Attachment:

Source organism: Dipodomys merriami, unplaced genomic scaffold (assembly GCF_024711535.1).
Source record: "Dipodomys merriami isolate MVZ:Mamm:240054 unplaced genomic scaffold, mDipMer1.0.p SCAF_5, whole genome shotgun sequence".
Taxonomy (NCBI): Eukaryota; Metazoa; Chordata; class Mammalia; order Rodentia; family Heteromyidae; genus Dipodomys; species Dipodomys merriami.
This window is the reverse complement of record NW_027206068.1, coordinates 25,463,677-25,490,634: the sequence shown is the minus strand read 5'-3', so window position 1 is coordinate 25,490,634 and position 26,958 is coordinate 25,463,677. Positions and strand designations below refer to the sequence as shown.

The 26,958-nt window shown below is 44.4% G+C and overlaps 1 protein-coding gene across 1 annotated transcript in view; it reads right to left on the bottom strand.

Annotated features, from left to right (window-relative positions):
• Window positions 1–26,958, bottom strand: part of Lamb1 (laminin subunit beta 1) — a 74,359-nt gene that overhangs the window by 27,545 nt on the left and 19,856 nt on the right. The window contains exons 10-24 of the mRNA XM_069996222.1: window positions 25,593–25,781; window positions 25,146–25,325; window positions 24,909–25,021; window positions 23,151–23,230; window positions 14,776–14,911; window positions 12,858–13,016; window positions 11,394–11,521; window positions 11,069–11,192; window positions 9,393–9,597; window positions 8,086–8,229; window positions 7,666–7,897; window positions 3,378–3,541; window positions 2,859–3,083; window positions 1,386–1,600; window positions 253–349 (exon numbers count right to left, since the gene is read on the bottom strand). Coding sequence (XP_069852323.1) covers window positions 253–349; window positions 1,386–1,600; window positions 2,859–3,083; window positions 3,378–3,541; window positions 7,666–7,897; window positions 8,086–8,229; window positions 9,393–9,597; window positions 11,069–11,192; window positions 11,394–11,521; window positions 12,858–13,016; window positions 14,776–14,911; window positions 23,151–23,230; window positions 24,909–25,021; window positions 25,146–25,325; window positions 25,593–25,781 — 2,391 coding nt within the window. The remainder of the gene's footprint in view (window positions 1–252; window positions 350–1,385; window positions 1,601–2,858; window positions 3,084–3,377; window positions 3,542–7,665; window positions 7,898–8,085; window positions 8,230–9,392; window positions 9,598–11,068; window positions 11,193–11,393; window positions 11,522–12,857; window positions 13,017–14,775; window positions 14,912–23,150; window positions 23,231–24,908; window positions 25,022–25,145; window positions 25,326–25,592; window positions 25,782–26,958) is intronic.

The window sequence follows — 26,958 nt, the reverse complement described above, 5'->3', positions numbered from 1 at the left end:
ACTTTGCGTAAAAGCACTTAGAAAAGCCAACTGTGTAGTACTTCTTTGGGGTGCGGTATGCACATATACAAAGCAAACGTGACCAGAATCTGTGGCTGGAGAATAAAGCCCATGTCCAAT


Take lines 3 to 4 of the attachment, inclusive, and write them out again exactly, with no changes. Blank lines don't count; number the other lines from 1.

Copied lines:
Taxonomy (NCBI): Eukaryota; Metazoa; Chordata; class Mammalia; order Rodentia; family Heteromyidae; genus Dipodomys; species Dipodomys merriami.
This window is the reverse complement of record NW_027206068.1, coordinates 25,463,677-25,490,634: the sequence shown is the minus strand read 5'-3', so window position 1 is coordinate 25,490,634 and position 26,958 is coordinate 25,463,677. Positions and strand designations below refer to the sequence as shown.